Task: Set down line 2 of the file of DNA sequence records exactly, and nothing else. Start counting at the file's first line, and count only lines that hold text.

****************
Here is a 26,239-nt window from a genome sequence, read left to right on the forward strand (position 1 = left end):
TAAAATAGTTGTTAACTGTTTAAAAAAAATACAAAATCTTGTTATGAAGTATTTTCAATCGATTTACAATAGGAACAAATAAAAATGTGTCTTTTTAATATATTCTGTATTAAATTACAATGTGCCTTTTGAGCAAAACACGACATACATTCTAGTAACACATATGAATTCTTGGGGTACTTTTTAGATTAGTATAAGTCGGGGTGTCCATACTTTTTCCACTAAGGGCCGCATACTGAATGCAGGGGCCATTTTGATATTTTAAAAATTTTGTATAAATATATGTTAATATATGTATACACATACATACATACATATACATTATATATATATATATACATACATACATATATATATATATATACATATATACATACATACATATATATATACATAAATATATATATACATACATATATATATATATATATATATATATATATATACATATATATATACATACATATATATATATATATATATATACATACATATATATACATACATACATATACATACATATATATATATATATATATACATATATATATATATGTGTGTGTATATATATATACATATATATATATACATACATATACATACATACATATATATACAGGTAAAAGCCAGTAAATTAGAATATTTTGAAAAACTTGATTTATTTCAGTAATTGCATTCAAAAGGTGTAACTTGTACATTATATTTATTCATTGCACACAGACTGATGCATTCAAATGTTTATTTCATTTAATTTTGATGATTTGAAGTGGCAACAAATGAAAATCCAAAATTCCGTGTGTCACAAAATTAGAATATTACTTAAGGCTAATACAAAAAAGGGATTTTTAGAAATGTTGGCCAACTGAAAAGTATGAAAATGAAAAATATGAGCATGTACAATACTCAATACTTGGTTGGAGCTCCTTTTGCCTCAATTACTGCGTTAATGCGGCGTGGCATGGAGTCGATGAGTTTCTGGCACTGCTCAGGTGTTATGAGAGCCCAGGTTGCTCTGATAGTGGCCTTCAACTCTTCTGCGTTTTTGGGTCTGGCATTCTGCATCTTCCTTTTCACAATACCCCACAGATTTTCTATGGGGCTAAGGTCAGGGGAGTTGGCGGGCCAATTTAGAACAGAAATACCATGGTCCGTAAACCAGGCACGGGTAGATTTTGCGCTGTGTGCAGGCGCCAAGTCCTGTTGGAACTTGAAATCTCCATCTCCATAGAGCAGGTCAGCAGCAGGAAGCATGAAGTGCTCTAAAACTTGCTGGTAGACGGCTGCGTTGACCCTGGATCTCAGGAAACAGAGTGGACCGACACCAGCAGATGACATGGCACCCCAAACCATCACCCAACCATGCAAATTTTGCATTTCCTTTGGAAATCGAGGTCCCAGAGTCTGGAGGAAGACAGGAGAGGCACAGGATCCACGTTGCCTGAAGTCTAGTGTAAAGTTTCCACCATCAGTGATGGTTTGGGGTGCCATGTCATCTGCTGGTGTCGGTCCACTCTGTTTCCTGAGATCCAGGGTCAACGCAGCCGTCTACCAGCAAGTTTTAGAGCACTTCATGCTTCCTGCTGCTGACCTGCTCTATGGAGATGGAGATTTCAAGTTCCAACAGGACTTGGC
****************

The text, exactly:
TAAAATAGTTGTTAACTGTTTAAAAAAAATACAAAATCTTGTTATGAAGTATTTTCAATCGATTTACAATAGGAACAAATAAAAATGTGTCTTTTTAATATATTCTGTATTAAATTACAATGTGCCTTTTGAGCAAAACACGACATACATTCTAGTAACACATATGAATTCTTGGGGTACTTTTTAGATTAGTATAAGTCGGGGTGTCCATACTTTTTCCACTAAGGGCCGCATACTGAATGCAGGGGCCATTTTGATATTTTAAAAATTTTGTATAAATATATGTTAATATATGTATACACATACATACATACATATACATTATATATATATATATACATACATACATATATATATATATATACATATATACATACATACATATATATATACATAAATATATATATACATACATATATATATATATATATATATATATATATATACATATATATATACATACATATATATATATATATATATATACATACATATATATACATACATACATATACATACATATATATATATATATATATACATATATATATATATGTGTGTGTATATATATATACATATATATATATACATACATATACATACATACATATATATACAGGTAAAAGCCAGTAAATTAGAATATTTTGAAAAACTTGATTTATTTCAGTAATTGCATTCAAAAGGTGTAACTTGTACATTATATTTATTCATTGCACACAGACTGATGCATTCAAATGTTTATTTCATTTAATTTTGATGATTTGAAGTGGCAACAAATGAAAATCCAAAATTCCGTGTGTCACAAAATTAGAATATTACTTAAGGCTAATACAAAAAAGGGATTTTTAGAAATGTTGGCCAACTGAAAAGTATGAAAATGAAAAATATGAGCATGTACAATACTCAATACTTGGTTGGAGCTCCTTTTGCCTCAATTACTGCGTTAATGCGGCGTGGCATGGAGTCGATGAGTTTCTGGCACTGCTCAGGTGTTATGAGAGCCCAGGTTGCTCTGATAGTGGCCTTCAACTCTTCTGCGTTTTTGGGTCTGGCATTCTGCATCTTCCTTTTCACAATACCCCACAGATTTTCTATGGGGCTAAGGTCAGGGGAGTTGGCGGGCCAATTTAGAACAGAAATACCATGGTCCGTAAACCAGGCACGGGTAGATTTTGCGCTGTGTGCAGGCGCCAAGTCCTGTTGGAACTTGAAATCTCCATCTCCATAGAGCAGGTCAGCAGCAGGAAGCATGAAGTGCTCTAAAACTTGCTGGTAGACGGCTGCGTTGACCCTGGATCTCAGGAAACAGAGTGGACCGACACCAGCAGATGACATGGCACCCCAAACCATCACCCAACCATGCAAATTTTGCATTTCCTTTGGAAATCGAGGTCCCAGAGTCTGGAGGAAGACAGGAGAGGCACAGGATCCACGTTGCCTGAAGTCTAGTGTAAAGTTTCCACCATCAGTGATGGTTTGGGGTGCCATGTCATCTGCTGGTGTCGGTCCACTCTGTTTCCTGAGATCCAGGGTCAACGCAGCCGTCTACCAGCAAGTTTTAGAGCACTTCATGCTTCCTGCTGCTGACCTGCTCTATGGAGATGGAGATTTCAAGTTCCAACAGGACTTGGC